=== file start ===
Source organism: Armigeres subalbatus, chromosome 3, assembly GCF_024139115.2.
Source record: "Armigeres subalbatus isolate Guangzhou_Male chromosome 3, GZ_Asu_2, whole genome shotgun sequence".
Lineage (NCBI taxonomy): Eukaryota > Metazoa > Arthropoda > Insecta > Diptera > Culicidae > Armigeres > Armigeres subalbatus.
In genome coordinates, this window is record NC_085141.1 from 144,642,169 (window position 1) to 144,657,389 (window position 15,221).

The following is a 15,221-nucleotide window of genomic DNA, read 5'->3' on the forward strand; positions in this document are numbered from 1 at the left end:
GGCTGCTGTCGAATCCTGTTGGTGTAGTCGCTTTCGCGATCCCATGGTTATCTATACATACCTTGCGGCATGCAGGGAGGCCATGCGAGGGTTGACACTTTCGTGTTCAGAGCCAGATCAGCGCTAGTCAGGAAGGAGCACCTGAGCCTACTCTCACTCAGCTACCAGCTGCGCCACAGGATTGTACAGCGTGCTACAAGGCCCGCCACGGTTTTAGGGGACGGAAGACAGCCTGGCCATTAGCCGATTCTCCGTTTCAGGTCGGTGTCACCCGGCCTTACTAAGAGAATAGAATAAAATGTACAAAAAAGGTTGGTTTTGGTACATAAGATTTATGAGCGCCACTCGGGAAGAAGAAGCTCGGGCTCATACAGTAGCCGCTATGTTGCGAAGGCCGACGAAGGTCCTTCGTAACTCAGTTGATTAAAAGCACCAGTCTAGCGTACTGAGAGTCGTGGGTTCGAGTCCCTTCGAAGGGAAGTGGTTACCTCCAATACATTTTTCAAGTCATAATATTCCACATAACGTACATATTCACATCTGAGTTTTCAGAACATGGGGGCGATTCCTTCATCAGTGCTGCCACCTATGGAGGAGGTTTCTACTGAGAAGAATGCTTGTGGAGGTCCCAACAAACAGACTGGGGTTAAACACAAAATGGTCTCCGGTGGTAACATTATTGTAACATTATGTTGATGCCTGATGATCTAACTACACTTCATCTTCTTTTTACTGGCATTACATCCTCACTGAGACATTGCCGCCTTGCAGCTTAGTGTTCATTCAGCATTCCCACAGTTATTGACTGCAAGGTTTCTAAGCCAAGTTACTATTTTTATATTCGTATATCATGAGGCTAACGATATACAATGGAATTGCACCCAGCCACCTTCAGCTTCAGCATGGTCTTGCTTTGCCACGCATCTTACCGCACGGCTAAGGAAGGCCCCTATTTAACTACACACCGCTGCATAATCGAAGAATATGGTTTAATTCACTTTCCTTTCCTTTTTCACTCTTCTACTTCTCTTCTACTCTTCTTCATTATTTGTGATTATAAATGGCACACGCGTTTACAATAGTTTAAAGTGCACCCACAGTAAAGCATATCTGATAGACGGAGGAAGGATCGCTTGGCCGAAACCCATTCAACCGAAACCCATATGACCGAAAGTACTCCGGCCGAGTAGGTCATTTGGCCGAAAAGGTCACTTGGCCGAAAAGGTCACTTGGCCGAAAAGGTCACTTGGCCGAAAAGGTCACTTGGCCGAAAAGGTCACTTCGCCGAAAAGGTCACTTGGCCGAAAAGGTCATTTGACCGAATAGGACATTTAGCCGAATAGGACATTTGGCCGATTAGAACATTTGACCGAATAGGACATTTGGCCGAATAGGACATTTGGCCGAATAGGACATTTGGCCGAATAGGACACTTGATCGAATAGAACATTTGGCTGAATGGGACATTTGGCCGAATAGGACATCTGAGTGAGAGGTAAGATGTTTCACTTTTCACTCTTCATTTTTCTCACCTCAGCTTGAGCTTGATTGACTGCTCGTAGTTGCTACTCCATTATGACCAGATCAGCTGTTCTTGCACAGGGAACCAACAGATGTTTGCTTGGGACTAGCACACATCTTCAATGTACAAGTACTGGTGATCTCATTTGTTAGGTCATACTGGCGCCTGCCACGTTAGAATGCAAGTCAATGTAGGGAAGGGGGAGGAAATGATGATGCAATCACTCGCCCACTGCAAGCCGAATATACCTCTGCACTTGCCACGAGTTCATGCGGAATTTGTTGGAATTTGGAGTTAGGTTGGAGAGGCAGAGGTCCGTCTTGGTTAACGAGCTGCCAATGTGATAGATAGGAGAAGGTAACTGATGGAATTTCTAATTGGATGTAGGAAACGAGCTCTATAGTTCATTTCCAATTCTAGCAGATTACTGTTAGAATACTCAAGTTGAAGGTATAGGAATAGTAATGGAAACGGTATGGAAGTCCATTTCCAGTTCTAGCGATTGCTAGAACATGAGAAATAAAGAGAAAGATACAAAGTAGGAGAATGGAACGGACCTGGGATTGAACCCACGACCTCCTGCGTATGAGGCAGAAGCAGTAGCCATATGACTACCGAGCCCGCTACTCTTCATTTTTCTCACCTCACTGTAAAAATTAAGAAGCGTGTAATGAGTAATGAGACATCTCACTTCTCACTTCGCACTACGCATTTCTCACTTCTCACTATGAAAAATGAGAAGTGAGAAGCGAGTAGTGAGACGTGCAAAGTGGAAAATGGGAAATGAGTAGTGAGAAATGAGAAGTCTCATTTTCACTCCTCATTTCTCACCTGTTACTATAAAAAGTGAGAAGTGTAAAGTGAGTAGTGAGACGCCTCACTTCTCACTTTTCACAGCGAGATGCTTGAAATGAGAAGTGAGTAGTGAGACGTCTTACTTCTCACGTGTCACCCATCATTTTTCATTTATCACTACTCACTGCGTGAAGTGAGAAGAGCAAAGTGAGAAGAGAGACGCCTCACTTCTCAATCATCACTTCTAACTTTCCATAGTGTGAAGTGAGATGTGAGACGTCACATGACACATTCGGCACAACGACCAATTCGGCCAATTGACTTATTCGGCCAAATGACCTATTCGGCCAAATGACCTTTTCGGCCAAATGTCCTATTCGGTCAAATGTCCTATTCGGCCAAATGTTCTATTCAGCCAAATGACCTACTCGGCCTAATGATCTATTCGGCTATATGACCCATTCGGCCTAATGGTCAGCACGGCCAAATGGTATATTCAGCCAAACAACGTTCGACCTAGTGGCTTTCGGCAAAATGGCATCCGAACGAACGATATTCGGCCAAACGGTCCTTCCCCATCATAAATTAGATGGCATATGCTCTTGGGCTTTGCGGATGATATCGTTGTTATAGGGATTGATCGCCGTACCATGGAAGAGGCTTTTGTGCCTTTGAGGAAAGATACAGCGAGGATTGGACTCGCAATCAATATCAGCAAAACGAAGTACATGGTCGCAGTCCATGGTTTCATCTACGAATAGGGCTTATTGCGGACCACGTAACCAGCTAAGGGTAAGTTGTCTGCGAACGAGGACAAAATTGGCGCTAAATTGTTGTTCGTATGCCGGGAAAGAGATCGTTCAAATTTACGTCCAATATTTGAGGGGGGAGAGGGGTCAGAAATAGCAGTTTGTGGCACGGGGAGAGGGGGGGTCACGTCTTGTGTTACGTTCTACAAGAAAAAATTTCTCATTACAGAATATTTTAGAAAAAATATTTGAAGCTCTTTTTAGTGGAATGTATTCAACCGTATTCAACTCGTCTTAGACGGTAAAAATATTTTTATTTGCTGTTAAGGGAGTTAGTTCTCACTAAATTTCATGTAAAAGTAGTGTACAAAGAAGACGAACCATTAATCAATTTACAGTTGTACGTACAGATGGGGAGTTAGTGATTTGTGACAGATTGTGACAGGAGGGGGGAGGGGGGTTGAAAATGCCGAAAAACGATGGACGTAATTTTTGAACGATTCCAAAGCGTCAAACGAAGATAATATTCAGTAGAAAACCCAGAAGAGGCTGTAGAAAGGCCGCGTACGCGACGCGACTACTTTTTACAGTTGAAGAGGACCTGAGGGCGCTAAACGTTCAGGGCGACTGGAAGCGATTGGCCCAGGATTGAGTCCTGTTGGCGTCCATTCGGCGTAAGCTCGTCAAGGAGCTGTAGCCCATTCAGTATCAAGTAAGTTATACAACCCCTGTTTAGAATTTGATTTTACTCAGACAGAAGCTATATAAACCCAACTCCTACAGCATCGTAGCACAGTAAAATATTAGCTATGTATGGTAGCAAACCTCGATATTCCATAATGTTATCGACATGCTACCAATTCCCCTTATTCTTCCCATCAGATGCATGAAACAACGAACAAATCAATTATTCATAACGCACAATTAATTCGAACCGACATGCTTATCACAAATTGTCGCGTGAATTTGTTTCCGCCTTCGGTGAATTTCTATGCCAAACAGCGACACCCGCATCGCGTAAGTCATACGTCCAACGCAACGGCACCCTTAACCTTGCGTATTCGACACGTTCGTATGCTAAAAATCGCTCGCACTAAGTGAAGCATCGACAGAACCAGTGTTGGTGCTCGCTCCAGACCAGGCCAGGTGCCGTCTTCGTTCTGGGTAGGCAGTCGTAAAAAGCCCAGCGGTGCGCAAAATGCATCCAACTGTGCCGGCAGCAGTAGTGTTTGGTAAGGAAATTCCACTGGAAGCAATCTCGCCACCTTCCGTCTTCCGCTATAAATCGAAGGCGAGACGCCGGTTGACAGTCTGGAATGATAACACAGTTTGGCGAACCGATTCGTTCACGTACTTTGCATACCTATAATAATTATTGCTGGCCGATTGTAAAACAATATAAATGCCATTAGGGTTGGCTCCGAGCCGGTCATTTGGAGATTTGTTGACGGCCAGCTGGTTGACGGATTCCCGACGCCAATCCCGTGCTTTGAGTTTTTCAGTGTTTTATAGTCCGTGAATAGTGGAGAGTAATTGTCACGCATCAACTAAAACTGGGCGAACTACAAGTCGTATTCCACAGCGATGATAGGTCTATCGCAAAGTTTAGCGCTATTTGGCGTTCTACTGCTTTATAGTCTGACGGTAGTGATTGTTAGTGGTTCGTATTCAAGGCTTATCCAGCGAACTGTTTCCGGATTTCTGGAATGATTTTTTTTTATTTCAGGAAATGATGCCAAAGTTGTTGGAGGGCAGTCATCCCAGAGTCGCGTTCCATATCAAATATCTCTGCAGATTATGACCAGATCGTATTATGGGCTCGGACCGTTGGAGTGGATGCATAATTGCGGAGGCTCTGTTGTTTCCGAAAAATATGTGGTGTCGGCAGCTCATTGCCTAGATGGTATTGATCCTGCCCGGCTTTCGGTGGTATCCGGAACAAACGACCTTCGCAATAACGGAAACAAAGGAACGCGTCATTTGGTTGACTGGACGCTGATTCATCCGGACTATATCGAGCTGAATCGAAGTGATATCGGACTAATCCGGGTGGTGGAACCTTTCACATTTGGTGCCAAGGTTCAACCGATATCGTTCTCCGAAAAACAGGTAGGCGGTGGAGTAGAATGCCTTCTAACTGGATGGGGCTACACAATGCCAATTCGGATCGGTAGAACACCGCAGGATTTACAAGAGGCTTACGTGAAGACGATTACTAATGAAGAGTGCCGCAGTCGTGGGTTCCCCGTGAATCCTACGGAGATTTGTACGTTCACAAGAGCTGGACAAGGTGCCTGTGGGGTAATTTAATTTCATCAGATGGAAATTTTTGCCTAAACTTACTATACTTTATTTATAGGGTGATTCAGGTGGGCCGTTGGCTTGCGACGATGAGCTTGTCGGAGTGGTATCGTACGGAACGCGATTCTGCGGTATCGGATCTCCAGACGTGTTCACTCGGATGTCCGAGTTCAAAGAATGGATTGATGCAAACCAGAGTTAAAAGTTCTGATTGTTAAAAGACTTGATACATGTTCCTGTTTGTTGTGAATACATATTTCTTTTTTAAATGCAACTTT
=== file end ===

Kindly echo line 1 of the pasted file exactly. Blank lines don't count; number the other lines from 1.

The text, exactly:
Source organism: Armigeres subalbatus, chromosome 3, assembly GCF_024139115.2.